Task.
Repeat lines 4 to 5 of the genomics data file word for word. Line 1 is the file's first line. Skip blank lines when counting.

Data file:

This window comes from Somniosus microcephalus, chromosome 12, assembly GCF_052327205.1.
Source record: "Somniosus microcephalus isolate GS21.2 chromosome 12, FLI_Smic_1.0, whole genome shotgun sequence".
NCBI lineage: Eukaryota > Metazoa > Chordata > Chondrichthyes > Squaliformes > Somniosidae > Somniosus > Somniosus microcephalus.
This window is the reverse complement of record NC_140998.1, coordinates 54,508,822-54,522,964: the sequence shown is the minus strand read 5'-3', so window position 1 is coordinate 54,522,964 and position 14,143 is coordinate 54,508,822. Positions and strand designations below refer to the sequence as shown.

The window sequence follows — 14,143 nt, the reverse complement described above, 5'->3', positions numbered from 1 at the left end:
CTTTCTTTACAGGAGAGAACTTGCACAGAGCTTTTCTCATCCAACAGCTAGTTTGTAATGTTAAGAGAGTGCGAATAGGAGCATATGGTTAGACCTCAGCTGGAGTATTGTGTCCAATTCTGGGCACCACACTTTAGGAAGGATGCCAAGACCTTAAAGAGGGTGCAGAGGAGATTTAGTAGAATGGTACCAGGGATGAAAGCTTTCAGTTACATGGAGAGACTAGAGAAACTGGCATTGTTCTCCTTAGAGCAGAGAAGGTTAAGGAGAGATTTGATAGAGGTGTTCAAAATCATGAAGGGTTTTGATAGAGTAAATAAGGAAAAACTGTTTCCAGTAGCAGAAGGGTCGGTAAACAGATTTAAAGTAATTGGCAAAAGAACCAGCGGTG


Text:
This window is the reverse complement of record NC_140998.1, coordinates 54,508,822-54,522,964: the sequence shown is the minus strand read 5'-3', so window position 1 is coordinate 54,522,964 and position 14,143 is coordinate 54,508,822. Positions and strand designations below refer to the sequence as shown.

The window sequence follows — 14,143 nt, the reverse complement described above, 5'->3', positions numbered from 1 at the left end: